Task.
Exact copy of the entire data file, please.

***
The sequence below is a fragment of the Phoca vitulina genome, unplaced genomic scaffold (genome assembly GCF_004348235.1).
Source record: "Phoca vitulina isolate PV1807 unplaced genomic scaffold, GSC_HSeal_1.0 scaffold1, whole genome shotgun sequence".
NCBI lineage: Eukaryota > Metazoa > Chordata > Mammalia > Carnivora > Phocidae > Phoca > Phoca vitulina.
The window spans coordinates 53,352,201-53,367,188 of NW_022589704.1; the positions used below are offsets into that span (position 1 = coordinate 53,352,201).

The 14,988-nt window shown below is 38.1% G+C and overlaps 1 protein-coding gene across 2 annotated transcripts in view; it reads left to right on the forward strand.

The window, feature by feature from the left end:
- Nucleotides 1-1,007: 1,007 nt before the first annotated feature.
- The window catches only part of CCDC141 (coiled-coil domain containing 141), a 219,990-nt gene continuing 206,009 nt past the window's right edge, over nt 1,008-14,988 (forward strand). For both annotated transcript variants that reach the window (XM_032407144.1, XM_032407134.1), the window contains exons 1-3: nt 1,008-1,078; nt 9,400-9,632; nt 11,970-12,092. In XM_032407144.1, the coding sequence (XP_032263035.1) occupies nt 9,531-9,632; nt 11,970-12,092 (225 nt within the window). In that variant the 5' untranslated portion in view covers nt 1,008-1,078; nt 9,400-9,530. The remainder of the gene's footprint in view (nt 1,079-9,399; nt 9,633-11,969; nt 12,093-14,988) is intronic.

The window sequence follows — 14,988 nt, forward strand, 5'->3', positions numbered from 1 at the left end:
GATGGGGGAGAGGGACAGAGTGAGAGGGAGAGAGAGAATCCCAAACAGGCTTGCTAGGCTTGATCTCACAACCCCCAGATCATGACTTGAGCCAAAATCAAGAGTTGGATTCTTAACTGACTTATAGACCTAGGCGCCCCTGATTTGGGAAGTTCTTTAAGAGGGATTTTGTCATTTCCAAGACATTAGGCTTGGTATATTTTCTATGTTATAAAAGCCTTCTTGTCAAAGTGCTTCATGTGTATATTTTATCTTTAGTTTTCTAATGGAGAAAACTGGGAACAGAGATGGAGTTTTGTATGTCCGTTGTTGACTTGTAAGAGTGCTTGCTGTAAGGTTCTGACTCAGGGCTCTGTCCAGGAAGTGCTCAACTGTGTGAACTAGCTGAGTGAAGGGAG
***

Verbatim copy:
The sequence below is a fragment of the Phoca vitulina genome, unplaced genomic scaffold (genome assembly GCF_004348235.1).
Source record: "Phoca vitulina isolate PV1807 unplaced genomic scaffold, GSC_HSeal_1.0 scaffold1, whole genome shotgun sequence".
NCBI lineage: Eukaryota > Metazoa > Chordata > Mammalia > Carnivora > Phocidae > Phoca > Phoca vitulina.
The window spans coordinates 53,352,201-53,367,188 of NW_022589704.1; the positions used below are offsets into that span (position 1 = coordinate 53,352,201).

The 14,988-nt window shown below is 38.1% G+C and overlaps 1 protein-coding gene across 2 annotated transcripts in view; it reads left to right on the forward strand.

The window, feature by feature from the left end:
- Nucleotides 1-1,007: 1,007 nt before the first annotated feature.
- The window catches only part of CCDC141 (coiled-coil domain containing 141), a 219,990-nt gene continuing 206,009 nt past the window's right edge, over nt 1,008-14,988 (forward strand). For both annotated transcript variants that reach the window (XM_032407144.1, XM_032407134.1), the window contains exons 1-3: nt 1,008-1,078; nt 9,400-9,632; nt 11,970-12,092. In XM_032407144.1, the coding sequence (XP_032263035.1) occupies nt 9,531-9,632; nt 11,970-12,092 (225 nt within the window). In that variant the 5' untranslated portion in view covers nt 1,008-1,078; nt 9,400-9,530. The remainder of the gene's footprint in view (nt 1,079-9,399; nt 9,633-11,969; nt 12,093-14,988) is intronic.

The window sequence follows — 14,988 nt, forward strand, 5'->3', positions numbered from 1 at the left end:
GATGGGGGAGAGGGACAGAGTGAGAGGGAGAGAGAGAATCCCAAACAGGCTTGCTAGGCTTGATCTCACAACCCCCAGATCATGACTTGAGCCAAAATCAAGAGTTGGATTCTTAACTGACTTATAGACCTAGGCGCCCCTGATTTGGGAAGTTCTTTAAGAGGGATTTTGTCATTTCCAAGACATTAGGCTTGGTATATTTTCTATGTTATAAAAGCCTTCTTGTCAAAGTGCTTCATGTGTATATTTTATCTTTAGTTTTCTAATGGAGAAAACTGGGAACAGAGATGGAGTTTTGTATGTCCGTTGTTGACTTGTAAGAGTGCTTGCTGTAAGGTTCTGACTCAGGGCTCTGTCCAGGAAGTGCTCAACTGTGTGAACTAGCTGAGTGAAGGGAG